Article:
I'm more than happy to see the back of the woollier Council proposals; I hope Hutching's right that we're binning both the changes in the one-way system and the light rail scheme.
I don't think Hugh Pavletich is far off the mark in pushing for substantial devolution to local boards to help get things done; I'd have leaned that way rather than to a new centralized control body.
But at least the new board's talking some of the right talk for downtown. The new team's emphasis on quickly establishing the sites for major public infrastructure pieces like the convention centre is important - the hotels won't want to move until they know where these kinds of facilities will be placed. And restaurants will want to know where the hotels are going to be.
I really hope that, when they talk about land amalgamation, they give some thought to Tabarrok's dominant assurance contracts rather than compulsory acquisition. Applying Tabarrok's model to land acquisition, Councils effectively buy options to purchase a lot of properties, then exercise those options on the best set of properties for the development.
We invoke eminent domain to avoid hold-out problems where the last owner to sign on for a major development can extract a good part of the project's surplus. Buying options across a lot of potential sites can be more expensive, but eliminates the hold-out problem where different bundles of properties could serve similar purpose. So long as the strike price is a fair one, you've a dominant strategy in selling the option to the government. If the government doesn't exercise the option on your property, you're up by the option payment; if they do, you're no worse off.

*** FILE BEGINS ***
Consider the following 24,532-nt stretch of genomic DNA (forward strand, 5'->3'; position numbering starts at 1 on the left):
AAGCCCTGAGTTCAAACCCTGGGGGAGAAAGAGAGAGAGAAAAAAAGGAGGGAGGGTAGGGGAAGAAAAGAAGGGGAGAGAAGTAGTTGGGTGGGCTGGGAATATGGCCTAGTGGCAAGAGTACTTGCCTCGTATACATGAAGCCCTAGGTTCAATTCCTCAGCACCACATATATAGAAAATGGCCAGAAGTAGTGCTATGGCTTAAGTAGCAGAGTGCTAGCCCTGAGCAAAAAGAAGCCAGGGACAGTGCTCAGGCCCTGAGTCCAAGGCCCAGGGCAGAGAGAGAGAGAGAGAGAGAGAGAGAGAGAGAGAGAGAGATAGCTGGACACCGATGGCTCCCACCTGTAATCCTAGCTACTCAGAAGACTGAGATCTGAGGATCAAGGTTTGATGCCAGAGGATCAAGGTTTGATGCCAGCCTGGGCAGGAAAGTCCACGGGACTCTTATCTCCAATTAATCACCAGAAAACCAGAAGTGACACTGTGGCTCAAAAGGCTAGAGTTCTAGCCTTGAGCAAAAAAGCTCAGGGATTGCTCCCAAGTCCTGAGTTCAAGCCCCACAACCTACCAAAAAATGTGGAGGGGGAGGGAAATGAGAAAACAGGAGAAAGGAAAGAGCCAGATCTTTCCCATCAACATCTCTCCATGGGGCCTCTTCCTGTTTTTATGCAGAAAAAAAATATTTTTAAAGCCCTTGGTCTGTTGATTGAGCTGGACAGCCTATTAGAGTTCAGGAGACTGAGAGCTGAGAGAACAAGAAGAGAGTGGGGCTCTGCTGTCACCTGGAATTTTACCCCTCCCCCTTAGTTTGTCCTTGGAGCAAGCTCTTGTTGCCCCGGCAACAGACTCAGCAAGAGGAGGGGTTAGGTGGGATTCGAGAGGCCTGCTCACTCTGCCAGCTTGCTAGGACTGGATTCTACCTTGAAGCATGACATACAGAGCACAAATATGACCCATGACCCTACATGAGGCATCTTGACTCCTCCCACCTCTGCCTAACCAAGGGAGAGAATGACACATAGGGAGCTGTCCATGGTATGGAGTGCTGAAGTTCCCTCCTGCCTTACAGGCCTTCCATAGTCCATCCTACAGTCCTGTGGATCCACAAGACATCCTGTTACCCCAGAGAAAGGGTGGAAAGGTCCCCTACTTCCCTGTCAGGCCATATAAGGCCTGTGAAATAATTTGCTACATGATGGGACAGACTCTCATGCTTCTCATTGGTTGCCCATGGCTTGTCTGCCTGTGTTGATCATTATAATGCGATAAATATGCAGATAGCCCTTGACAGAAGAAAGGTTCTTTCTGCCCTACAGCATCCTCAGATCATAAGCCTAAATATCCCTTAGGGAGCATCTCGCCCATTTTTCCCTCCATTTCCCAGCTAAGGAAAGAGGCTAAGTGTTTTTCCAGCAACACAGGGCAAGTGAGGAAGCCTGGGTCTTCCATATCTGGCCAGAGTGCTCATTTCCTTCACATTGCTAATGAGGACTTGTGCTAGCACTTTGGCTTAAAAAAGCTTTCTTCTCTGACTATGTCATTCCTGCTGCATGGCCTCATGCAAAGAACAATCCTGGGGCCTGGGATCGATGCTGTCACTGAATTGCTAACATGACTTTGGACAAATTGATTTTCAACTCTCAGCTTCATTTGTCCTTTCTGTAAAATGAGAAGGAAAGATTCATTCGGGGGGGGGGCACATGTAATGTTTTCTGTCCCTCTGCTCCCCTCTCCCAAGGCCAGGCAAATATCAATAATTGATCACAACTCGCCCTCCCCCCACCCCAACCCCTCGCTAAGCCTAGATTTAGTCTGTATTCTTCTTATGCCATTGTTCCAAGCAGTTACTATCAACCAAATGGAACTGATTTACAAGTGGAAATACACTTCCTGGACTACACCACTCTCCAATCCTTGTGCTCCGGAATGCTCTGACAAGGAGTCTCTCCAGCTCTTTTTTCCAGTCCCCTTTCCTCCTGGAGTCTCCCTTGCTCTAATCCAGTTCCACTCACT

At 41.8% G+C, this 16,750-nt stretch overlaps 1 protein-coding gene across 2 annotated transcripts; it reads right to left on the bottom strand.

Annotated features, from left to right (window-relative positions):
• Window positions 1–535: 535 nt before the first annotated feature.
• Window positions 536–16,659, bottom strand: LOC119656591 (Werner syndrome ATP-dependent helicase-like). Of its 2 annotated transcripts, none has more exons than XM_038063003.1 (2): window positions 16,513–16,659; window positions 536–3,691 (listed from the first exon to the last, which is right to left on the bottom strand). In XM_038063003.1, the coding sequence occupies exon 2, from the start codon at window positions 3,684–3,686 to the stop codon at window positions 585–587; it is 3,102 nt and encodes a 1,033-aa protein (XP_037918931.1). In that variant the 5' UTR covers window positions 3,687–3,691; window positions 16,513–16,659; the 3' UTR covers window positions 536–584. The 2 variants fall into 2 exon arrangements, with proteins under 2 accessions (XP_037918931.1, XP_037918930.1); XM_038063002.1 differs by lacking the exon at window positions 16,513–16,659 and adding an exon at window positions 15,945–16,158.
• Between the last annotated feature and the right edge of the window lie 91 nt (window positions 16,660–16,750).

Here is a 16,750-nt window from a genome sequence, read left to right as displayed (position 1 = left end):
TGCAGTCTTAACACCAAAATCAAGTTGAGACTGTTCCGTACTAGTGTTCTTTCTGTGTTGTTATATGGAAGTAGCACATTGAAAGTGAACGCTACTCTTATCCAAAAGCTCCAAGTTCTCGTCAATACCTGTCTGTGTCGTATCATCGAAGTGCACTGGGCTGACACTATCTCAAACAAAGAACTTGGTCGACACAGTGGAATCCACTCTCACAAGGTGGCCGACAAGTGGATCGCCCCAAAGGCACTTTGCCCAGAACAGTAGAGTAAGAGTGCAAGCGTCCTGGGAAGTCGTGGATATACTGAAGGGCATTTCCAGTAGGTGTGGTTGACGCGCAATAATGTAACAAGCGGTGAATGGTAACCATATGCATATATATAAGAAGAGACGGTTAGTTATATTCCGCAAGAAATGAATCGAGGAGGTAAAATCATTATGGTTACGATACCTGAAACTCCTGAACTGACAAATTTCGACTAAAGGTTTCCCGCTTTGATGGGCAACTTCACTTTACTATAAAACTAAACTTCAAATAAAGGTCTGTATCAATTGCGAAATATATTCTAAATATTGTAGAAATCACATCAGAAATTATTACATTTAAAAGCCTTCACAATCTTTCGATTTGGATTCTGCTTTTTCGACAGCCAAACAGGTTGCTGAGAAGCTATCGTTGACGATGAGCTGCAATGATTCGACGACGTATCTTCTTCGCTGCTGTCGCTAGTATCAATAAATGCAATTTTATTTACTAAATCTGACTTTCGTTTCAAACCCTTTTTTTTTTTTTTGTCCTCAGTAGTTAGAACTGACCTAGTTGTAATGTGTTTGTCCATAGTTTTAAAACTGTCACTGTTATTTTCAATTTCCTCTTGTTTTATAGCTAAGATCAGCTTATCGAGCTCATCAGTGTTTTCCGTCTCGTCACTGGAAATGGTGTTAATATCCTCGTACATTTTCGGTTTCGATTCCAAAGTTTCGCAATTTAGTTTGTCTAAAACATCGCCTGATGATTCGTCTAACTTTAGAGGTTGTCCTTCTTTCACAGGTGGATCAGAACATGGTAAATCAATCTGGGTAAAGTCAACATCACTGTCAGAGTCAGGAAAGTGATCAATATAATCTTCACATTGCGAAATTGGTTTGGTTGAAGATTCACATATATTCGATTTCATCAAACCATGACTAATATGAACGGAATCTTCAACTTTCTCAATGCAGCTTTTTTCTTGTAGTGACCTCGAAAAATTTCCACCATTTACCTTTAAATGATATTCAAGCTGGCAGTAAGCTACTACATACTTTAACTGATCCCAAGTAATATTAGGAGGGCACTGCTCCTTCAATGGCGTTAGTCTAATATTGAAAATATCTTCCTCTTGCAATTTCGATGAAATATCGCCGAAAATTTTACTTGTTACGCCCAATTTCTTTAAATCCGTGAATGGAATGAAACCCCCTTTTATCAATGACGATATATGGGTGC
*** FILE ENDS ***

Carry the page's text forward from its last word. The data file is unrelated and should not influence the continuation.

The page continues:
See also Bruce Benson's work on solutions to land amalgamation problems that do not do violence to existing ownership rights.
I hope that whatever aesthetic vision the planners might want to impose is done by setting examples in the design of the new public facilities rather than by mandating standards. I'd be really happy to hear an announcement that they're planning structures designed around innovative wooden laminates. U Canterbury is doing some work in the area if they're looking for people with expertise.
A final hope is that the new agency pushes hard to get insurance issues sorted. Does full replacement cover mean coverage to the ex ante or ex post building code? Getting a few declaratory judgements on issues facing a lot of property owners could help get things moving.
Perhaps the best thing about the take-over is that it's now very clear what voters need to do come the next election if Christchurch remains buggered. Parker's already toast, at least according to iPredict. If Christchurch is back on track come the next election, vote National. Otherwise, don't. At least for Canterbury, the next election ought now to wind up being a referendum on how they've handled Christchurch.
NZIER reports on the latest economic indicators for post-quake Christchurch.
Here's the latest on building consents. See also Bill Kaye-Blake.